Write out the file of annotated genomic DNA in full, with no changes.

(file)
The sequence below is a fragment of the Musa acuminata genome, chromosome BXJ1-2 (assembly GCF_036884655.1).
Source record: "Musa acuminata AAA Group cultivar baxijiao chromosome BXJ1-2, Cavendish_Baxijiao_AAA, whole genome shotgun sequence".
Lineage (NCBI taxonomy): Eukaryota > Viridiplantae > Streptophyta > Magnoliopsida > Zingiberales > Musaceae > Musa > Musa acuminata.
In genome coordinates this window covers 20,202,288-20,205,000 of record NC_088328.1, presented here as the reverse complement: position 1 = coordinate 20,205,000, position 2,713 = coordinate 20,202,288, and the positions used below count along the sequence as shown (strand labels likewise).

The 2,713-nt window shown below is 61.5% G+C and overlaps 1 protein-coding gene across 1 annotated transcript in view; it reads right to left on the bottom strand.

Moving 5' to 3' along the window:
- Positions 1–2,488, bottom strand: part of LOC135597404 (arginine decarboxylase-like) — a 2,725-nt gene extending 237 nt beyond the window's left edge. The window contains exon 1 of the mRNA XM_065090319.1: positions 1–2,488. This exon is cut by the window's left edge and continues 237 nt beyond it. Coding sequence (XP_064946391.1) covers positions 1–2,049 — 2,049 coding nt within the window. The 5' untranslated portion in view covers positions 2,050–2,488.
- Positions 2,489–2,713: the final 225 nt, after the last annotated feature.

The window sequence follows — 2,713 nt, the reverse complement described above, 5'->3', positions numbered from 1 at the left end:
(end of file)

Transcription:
The sequence below is a fragment of the Musa acuminata genome, chromosome BXJ1-2 (assembly GCF_036884655.1).
Source record: "Musa acuminata AAA Group cultivar baxijiao chromosome BXJ1-2, Cavendish_Baxijiao_AAA, whole genome shotgun sequence".
Lineage (NCBI taxonomy): Eukaryota > Viridiplantae > Streptophyta > Magnoliopsida > Zingiberales > Musaceae > Musa > Musa acuminata.
In genome coordinates this window covers 20,202,288-20,205,000 of record NC_088328.1, presented here as the reverse complement: position 1 = coordinate 20,205,000, position 2,713 = coordinate 20,202,288, and the positions used below count along the sequence as shown (strand labels likewise).

The 2,713-nt window shown below is 61.5% G+C and overlaps 1 protein-coding gene across 1 annotated transcript in view; it reads right to left on the bottom strand.

Moving 5' to 3' along the window:
- Positions 1–2,488, bottom strand: part of LOC135597404 (arginine decarboxylase-like) — a 2,725-nt gene extending 237 nt beyond the window's left edge. The window contains exon 1 of the mRNA XM_065090319.1: positions 1–2,488. This exon is cut by the window's left edge and continues 237 nt beyond it. Coding sequence (XP_064946391.1) covers positions 1–2,049 — 2,049 coding nt within the window. The 5' untranslated portion in view covers positions 2,050–2,488.
- Positions 2,489–2,713: the final 225 nt, after the last annotated feature.

The window sequence follows — 2,713 nt, the reverse complement described above, 5'->3', positions numbered from 1 at the left end: